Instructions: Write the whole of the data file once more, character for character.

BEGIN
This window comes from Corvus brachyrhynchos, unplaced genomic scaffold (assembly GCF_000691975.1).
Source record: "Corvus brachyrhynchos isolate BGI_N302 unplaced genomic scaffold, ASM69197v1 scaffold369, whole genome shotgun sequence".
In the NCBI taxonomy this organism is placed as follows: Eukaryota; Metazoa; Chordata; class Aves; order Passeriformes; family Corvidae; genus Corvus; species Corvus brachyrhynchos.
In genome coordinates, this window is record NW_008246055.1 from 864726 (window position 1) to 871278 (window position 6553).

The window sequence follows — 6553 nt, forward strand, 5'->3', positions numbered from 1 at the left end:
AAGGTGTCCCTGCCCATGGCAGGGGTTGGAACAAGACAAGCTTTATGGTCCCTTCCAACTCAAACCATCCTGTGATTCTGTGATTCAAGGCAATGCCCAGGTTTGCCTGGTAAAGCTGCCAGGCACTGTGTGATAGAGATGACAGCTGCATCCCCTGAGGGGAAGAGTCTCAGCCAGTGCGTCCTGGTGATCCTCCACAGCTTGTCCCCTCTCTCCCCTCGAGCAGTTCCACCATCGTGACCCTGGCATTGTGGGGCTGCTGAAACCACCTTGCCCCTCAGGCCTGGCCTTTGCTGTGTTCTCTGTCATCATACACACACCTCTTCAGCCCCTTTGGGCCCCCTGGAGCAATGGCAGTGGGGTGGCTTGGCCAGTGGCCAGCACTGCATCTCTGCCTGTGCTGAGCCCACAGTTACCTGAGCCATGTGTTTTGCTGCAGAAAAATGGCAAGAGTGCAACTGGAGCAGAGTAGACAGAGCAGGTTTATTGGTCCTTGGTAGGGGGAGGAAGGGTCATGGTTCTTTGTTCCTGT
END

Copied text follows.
This window comes from Corvus brachyrhynchos, unplaced genomic scaffold (assembly GCF_000691975.1).
Source record: "Corvus brachyrhynchos isolate BGI_N302 unplaced genomic scaffold, ASM69197v1 scaffold369, whole genome shotgun sequence".
In the NCBI taxonomy this organism is placed as follows: Eukaryota; Metazoa; Chordata; class Aves; order Passeriformes; family Corvidae; genus Corvus; species Corvus brachyrhynchos.
In genome coordinates, this window is record NW_008246055.1 from 864726 (window position 1) to 871278 (window position 6553).

The window sequence follows — 6553 nt, forward strand, 5'->3', positions numbered from 1 at the left end:
AAGGTGTCCCTGCCCATGGCAGGGGTTGGAACAAGACAAGCTTTATGGTCCCTTCCAACTCAAACCATCCTGTGATTCTGTGATTCAAGGCAATGCCCAGGTTTGCCTGGTAAAGCTGCCAGGCACTGTGTGATAGAGATGACAGCTGCATCCCCTGAGGGGAAGAGTCTCAGCCAGTGCGTCCTGGTGATCCTCCACAGCTTGTCCCCTCTCTCCCCTCGAGCAGTTCCACCATCGTGACCCTGGCATTGTGGGGCTGCTGAAACCACCTTGCCCCTCAGGCCTGGCCTTTGCTGTGTTCTCTGTCATCATACACACACCTCTTCAGCCCCTTTGGGCCCCCTGGAGCAATGGCAGTGGGGTGGCTTGGCCAGTGGCCAGCACTGCATCTCTGCCTGTGCTGAGCCCACAGTTACCTGAGCCATGTGTTTTGCTGCAGAAAAATGGCAAGAGTGCAACTGGAGCAGAGTAGACAGAGCAGGTTTATTGGTCCTTGGTAGGGGGAGGAAGGGTCATGGTTCTTTGTTCCTGT